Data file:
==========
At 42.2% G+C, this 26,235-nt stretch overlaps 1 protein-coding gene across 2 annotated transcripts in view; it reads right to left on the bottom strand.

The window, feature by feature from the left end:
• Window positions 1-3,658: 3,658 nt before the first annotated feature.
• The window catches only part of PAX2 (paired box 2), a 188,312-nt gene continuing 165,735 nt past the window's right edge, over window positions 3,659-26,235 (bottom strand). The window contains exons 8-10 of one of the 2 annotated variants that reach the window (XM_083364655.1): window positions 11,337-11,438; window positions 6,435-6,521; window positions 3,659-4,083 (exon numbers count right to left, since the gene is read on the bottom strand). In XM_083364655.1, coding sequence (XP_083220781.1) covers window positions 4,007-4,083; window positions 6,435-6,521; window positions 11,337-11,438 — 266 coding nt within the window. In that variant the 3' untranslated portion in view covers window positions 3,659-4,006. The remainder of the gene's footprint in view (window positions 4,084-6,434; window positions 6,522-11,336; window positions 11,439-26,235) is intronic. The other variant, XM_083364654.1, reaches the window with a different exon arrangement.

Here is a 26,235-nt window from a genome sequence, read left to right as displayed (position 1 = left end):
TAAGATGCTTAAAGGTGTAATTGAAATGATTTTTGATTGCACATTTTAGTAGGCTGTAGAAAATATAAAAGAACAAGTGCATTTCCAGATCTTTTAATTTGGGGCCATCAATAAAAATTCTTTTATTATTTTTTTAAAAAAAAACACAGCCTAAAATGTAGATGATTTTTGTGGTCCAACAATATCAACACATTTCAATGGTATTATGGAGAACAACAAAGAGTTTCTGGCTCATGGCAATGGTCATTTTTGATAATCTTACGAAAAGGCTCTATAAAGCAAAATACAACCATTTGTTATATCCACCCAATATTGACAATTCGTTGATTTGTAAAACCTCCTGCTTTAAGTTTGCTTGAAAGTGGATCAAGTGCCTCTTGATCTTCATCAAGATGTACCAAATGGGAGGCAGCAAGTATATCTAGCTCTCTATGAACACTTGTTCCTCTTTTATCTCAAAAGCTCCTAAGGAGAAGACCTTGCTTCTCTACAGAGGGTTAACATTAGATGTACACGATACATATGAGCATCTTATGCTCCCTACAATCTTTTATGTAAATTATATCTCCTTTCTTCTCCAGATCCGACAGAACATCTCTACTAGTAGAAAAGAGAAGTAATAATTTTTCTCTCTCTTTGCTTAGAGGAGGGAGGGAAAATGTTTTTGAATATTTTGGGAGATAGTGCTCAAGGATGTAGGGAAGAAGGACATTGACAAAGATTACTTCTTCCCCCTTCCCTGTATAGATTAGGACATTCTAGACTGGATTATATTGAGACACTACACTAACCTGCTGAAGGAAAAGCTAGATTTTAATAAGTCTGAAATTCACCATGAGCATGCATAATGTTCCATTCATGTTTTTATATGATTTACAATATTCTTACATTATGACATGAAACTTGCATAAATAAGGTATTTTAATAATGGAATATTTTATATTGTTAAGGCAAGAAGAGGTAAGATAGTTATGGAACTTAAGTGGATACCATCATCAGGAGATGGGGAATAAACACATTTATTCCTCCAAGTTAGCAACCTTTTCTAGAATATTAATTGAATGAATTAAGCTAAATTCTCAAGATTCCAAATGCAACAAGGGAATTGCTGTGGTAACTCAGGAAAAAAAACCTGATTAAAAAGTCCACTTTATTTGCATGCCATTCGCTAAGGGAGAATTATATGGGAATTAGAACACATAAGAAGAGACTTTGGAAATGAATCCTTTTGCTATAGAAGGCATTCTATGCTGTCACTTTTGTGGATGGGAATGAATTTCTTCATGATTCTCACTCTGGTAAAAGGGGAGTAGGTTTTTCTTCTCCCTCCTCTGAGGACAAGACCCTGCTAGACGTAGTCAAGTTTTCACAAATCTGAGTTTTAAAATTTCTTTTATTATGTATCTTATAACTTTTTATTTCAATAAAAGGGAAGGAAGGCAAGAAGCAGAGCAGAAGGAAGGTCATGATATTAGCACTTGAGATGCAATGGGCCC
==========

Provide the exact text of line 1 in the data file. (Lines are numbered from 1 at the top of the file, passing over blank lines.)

At 42.2% G+C, this 26,235-nt stretch overlaps 1 protein-coding gene across 2 annotated transcripts in view; it reads right to left on the bottom strand.